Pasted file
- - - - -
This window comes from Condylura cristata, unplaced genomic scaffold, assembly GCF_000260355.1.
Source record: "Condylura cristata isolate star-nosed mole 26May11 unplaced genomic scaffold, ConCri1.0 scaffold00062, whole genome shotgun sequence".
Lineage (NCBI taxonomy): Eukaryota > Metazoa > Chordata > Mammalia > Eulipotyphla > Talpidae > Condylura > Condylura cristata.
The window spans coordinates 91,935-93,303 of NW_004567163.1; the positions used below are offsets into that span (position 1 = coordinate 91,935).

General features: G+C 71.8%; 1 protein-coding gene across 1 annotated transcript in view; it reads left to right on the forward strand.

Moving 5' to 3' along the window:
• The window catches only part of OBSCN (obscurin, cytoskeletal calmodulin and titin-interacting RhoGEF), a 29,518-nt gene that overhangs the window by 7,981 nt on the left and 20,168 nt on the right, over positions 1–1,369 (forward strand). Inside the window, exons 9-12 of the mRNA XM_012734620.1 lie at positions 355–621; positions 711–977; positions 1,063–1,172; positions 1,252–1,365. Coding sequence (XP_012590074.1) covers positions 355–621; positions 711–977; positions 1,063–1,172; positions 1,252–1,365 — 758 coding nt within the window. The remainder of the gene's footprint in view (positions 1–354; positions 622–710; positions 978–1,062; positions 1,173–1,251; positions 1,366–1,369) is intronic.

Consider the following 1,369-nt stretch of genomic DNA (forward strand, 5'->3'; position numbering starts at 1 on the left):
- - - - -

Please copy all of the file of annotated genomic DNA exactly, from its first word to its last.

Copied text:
This window comes from Condylura cristata, unplaced genomic scaffold, assembly GCF_000260355.1.
Source record: "Condylura cristata isolate star-nosed mole 26May11 unplaced genomic scaffold, ConCri1.0 scaffold00062, whole genome shotgun sequence".
Lineage (NCBI taxonomy): Eukaryota > Metazoa > Chordata > Mammalia > Eulipotyphla > Talpidae > Condylura > Condylura cristata.
The window spans coordinates 91,935-93,303 of NW_004567163.1; the positions used below are offsets into that span (position 1 = coordinate 91,935).

General features: G+C 71.8%; 1 protein-coding gene across 1 annotated transcript in view; it reads left to right on the forward strand.

Moving 5' to 3' along the window:
• The window catches only part of OBSCN (obscurin, cytoskeletal calmodulin and titin-interacting RhoGEF), a 29,518-nt gene that overhangs the window by 7,981 nt on the left and 20,168 nt on the right, over positions 1–1,369 (forward strand). Inside the window, exons 9-12 of the mRNA XM_012734620.1 lie at positions 355–621; positions 711–977; positions 1,063–1,172; positions 1,252–1,365. Coding sequence (XP_012590074.1) covers positions 355–621; positions 711–977; positions 1,063–1,172; positions 1,252–1,365 — 758 coding nt within the window. The remainder of the gene's footprint in view (positions 1–354; positions 622–710; positions 978–1,062; positions 1,173–1,251; positions 1,366–1,369) is intronic.

Consider the following 1,369-nt stretch of genomic DNA (forward strand, 5'->3'; position numbering starts at 1 on the left):